This article was first published in Comp Law Blog, January 2016

1. All things digital – There is no doubt that the Commission will continue to focus on digital markets (and the drive to the digital single market) during next year. The preliminary report following the e-commerce sector inquiry is due to be published towards the middle part of the year and is likely to deal with geo-blocking and contractual restrictions which divide online markets along national borders. The report may well spark further enforcement action in the area. At the very least we can expect progress in the Commission’s investigation into territorial restrictions in licensing agreements between six major Hollywood studios and Sky UK – a statement of objections was sent earlier this year and the parties have four months to respond.

2. Guidance on ‘pay-for-delay’ – The General Court’s judgment on the Lundbeck appeal should provide some guidance on the competition analysis of ‘pay-for-delay’ agreements. These are  patent infringement settlements which involve a patent holder making a value transfer to an alleged infringer in exchange for ‘delayed’ market entry. The appeal against the Commission’s decision to impose fines totalling €146 million on Lundbeck and certain generic companies covers a number of grounds including, crucially, whether such agreements can be anti-competitive ‘by object’.  We may also receive the General Court’s judgment on the Servier appeal, covering some similar issues, towards the end of next year although that may be a tad optimistic.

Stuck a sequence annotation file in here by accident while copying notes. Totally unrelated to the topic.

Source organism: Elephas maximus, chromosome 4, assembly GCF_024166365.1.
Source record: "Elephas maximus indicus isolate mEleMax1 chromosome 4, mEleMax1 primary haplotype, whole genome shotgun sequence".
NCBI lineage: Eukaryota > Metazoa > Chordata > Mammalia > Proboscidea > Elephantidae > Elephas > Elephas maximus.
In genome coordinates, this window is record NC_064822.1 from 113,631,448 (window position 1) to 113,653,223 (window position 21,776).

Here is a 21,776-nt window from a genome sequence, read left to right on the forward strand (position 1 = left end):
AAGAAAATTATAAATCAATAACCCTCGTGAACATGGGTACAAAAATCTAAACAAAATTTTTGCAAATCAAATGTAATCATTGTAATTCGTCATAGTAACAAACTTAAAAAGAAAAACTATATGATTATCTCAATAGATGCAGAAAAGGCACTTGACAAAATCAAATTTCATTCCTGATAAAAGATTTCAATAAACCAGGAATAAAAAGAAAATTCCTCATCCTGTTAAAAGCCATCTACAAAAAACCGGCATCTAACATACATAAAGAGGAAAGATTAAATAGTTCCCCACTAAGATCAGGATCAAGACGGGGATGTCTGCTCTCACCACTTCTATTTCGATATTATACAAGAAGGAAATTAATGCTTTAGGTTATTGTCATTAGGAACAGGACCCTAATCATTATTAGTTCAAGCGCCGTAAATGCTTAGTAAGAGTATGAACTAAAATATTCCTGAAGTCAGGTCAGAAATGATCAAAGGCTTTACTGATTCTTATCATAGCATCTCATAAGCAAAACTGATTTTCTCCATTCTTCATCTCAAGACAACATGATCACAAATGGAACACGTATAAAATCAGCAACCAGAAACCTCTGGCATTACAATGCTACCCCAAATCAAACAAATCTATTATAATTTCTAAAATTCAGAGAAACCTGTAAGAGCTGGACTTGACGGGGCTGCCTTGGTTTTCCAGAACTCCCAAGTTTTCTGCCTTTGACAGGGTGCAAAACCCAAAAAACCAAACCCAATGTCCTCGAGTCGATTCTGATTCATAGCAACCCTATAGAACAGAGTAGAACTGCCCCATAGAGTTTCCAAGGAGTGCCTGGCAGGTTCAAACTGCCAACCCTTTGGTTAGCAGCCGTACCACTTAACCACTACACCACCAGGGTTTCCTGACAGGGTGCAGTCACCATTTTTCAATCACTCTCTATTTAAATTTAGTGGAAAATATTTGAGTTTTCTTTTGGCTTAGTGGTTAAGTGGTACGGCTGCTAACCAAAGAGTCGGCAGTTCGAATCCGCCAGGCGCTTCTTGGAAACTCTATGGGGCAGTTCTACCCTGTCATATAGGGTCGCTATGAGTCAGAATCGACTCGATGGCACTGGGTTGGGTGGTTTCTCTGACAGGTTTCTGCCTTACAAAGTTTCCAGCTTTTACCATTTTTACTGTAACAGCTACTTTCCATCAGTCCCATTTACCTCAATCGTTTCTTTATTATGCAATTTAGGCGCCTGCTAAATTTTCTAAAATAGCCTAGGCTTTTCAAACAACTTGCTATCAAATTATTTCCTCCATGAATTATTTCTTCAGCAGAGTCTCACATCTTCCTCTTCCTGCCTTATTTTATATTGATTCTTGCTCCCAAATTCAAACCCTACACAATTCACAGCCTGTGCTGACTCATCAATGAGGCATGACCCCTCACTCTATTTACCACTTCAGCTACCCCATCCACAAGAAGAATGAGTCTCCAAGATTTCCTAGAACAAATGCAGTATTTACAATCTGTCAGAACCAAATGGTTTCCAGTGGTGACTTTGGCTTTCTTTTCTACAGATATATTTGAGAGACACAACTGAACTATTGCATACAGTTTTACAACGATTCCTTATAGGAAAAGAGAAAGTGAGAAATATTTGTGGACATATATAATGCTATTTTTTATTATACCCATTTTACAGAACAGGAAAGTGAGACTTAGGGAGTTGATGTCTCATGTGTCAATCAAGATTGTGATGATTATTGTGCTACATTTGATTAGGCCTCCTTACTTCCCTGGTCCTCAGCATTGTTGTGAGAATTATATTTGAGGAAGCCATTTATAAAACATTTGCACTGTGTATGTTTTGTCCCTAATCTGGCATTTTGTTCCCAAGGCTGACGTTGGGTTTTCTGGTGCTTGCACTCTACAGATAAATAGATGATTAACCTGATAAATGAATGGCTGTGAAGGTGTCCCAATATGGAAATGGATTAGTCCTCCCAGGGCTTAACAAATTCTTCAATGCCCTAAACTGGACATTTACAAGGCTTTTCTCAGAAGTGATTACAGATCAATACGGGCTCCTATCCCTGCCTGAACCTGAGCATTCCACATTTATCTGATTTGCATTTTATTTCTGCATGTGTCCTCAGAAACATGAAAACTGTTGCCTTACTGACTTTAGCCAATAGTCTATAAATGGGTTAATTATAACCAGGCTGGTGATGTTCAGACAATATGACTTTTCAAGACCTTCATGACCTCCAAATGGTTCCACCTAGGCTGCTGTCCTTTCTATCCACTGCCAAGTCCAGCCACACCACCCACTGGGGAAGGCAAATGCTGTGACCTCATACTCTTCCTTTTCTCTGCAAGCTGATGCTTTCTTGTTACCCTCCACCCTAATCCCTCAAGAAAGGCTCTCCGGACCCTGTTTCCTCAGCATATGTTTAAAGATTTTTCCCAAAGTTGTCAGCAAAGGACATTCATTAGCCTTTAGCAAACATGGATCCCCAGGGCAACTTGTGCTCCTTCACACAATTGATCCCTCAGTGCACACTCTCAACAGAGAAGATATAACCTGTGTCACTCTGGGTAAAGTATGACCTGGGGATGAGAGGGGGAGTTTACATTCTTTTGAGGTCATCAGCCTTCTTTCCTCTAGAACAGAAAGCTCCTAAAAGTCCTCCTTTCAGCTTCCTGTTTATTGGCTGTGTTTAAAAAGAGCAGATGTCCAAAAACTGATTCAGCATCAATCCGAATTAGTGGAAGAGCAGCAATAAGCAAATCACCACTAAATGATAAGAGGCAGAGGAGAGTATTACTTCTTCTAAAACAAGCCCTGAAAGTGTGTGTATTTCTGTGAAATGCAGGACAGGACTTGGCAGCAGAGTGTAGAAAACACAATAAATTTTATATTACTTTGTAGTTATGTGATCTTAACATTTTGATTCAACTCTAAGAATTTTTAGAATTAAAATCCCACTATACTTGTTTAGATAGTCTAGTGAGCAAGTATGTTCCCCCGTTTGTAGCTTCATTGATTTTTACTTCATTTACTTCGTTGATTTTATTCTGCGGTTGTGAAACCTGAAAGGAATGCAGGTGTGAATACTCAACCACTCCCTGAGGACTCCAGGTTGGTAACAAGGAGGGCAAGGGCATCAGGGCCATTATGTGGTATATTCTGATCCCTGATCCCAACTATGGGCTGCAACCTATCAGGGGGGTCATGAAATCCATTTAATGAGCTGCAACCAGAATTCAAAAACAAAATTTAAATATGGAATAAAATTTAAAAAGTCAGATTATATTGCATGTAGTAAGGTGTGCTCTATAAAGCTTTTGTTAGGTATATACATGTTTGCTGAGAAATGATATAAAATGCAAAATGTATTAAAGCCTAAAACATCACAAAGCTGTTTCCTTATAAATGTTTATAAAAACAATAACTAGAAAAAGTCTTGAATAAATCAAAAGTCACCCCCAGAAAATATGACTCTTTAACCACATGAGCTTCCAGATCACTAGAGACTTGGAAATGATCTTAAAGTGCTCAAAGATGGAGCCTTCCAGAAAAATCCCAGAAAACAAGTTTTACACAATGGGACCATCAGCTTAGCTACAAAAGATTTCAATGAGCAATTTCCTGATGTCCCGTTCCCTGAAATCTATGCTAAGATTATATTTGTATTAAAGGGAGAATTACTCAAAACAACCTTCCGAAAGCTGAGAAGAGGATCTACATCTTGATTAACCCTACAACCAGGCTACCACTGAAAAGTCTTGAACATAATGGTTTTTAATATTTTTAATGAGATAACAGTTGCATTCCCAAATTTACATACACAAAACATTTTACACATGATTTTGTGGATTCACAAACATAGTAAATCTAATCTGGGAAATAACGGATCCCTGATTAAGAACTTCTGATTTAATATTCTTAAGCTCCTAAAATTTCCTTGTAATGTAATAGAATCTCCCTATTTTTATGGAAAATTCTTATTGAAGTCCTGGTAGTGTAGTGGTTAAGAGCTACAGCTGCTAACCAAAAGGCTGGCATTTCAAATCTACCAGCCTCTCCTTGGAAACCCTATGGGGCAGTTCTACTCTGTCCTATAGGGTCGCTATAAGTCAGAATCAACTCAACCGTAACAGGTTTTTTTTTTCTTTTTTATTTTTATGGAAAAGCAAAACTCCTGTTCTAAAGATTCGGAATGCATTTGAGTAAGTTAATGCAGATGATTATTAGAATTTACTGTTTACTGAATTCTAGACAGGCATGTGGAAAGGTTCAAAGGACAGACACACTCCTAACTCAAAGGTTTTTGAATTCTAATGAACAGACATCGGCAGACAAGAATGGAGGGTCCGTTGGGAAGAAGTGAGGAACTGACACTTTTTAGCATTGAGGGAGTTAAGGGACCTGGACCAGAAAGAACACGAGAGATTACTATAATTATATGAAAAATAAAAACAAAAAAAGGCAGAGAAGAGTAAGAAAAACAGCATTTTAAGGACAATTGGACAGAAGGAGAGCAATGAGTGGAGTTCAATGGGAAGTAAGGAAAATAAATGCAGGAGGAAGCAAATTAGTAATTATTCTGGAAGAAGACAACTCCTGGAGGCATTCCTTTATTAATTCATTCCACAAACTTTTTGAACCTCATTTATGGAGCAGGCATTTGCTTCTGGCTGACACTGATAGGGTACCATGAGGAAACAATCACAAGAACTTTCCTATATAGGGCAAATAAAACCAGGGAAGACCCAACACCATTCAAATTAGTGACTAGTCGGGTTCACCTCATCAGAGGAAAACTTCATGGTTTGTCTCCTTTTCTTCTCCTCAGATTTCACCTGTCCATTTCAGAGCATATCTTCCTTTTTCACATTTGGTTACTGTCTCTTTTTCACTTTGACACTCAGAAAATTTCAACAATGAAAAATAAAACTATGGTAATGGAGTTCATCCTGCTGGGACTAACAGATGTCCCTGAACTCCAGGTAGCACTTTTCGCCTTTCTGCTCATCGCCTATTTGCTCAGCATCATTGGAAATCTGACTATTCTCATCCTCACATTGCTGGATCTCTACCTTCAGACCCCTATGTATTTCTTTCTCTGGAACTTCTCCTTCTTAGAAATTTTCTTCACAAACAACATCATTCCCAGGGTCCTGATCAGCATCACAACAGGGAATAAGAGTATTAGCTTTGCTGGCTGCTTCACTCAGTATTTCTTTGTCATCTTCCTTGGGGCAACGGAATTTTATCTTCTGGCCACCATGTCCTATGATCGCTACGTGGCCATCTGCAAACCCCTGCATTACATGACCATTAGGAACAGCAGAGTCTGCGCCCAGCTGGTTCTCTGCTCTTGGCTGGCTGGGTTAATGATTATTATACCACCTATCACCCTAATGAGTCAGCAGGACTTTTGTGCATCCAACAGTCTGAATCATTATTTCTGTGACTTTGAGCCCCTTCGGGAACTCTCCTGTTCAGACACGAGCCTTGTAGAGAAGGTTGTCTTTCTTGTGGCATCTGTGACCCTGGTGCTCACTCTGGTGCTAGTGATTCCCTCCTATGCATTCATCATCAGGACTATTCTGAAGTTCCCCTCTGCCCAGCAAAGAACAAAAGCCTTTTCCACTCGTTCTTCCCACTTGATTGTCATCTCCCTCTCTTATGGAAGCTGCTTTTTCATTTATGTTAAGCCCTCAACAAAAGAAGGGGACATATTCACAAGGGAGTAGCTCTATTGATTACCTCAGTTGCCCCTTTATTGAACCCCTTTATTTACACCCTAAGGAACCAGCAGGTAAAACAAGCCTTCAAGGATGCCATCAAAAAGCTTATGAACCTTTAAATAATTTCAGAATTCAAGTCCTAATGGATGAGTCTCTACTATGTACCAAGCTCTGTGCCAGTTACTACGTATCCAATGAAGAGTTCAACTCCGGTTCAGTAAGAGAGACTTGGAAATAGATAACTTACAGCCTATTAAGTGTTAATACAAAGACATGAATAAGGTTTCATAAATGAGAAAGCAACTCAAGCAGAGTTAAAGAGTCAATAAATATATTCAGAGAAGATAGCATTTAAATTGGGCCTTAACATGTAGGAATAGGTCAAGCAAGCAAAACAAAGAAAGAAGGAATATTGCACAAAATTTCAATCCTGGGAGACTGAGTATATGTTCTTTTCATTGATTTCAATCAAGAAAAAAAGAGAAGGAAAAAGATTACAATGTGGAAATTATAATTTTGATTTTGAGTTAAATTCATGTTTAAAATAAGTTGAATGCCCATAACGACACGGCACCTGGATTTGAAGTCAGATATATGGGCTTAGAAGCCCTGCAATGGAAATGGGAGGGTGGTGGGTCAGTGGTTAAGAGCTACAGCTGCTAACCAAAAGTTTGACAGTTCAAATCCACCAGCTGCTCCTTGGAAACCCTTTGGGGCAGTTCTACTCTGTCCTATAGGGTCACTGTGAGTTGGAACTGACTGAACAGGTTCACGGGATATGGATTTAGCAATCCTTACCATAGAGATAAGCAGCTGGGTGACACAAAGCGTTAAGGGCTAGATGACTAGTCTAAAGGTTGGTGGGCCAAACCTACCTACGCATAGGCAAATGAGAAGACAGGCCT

3. Rise in damages litigation – By the end of 2016 all Member States will have implemented into national law the EU Damages Directive. This aims to harmonise across member states some aspects of how those damaged by competition law infringements antitrust cases may obtain compensation. The key changes in many jurisdictions will be an increase in limitation period (now a minimum of five years) and wider disclosure rules (now by category of document and against third parties). The new disclosure rules are likely to result in significant changes to antitrust litigation in some jurisdictions which currently have a very limited regime. With all of these changes in the pipeline, we can expect to see a rise in damages follow-on actions across Europe.